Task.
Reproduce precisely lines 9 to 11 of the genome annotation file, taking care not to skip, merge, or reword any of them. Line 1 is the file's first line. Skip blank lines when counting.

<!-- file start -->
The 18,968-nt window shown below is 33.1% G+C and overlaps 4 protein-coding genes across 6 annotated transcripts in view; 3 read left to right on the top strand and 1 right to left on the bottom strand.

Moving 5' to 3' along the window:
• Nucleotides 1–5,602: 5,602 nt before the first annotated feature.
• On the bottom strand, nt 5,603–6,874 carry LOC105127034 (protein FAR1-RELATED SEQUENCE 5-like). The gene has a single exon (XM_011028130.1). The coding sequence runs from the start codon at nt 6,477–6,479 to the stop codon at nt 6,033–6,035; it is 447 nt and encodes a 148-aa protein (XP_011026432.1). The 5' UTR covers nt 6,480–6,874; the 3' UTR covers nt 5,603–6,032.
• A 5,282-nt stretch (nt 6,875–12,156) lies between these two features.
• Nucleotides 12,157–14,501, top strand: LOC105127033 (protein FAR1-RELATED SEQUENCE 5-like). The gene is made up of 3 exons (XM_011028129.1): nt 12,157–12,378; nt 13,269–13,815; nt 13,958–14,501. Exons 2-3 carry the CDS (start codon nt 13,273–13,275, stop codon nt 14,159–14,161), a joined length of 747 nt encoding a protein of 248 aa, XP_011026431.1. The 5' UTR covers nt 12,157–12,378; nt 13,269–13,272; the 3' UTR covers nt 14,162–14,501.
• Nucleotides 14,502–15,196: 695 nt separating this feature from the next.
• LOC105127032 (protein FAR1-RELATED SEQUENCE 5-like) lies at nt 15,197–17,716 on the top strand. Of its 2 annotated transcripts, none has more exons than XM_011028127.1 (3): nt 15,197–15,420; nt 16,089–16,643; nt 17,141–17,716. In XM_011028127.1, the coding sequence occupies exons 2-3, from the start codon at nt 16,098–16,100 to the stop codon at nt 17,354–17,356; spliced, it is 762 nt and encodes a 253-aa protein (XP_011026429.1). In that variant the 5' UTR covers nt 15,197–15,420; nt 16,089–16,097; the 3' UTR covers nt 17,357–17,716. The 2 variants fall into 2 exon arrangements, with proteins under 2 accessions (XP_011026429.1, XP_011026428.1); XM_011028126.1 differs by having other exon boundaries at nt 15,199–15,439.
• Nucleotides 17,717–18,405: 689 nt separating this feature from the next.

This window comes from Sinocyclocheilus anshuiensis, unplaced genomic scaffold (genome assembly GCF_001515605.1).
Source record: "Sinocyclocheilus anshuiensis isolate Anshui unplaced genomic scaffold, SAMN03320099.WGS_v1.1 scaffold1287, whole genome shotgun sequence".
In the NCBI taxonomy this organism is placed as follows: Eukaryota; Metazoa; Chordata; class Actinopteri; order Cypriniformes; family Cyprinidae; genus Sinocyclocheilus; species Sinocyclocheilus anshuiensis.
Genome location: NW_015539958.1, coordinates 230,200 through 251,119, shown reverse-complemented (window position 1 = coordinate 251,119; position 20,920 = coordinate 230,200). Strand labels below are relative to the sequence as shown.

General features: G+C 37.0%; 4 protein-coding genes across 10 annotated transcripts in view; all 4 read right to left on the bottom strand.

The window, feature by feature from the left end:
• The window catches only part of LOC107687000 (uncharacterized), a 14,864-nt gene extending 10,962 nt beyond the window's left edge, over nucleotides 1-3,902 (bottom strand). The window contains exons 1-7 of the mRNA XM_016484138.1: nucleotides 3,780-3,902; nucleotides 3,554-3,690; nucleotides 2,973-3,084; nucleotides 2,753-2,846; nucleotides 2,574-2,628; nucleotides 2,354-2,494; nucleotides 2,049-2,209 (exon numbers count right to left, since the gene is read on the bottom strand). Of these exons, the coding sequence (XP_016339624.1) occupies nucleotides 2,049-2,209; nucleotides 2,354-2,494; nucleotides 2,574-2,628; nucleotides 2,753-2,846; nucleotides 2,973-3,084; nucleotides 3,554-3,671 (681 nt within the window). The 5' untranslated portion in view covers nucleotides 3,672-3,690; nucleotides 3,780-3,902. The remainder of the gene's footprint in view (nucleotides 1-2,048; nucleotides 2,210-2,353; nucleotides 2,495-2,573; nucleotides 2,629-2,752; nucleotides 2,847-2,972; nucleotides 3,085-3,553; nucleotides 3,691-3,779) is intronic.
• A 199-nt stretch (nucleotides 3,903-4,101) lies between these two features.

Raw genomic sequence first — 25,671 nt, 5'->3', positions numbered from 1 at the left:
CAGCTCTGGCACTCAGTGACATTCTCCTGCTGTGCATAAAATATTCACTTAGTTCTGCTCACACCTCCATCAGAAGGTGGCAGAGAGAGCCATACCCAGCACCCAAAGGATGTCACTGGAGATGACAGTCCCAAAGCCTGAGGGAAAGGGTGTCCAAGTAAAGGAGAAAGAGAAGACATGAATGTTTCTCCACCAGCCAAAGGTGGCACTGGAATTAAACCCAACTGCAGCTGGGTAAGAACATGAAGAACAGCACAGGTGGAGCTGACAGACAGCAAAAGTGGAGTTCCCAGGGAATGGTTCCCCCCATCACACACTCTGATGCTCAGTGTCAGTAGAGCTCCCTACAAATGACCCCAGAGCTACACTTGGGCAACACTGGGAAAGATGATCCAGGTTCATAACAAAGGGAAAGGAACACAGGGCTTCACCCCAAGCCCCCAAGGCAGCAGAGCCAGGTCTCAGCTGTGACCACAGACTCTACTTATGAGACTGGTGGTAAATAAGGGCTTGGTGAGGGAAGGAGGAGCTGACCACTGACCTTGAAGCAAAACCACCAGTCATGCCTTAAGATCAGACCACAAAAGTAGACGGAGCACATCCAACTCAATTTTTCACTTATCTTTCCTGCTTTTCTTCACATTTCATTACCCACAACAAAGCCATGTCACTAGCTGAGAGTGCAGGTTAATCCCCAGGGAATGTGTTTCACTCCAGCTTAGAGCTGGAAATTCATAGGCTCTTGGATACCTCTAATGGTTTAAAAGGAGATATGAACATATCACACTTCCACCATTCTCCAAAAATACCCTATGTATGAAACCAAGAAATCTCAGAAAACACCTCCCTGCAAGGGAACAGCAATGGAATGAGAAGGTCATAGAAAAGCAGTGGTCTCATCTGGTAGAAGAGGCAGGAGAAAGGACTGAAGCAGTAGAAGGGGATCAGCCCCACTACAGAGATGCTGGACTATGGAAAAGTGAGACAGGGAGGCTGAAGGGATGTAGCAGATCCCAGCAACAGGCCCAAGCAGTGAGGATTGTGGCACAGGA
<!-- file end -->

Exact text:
• Nucleotides 17,717–18,405: 689 nt separating this feature from the next.

This window comes from Sinocyclocheilus anshuiensis, unplaced genomic scaffold (genome assembly GCF_001515605.1).
Source record: "Sinocyclocheilus anshuiensis isolate Anshui unplaced genomic scaffold, SAMN03320099.WGS_v1.1 scaffold1287, whole genome shotgun sequence".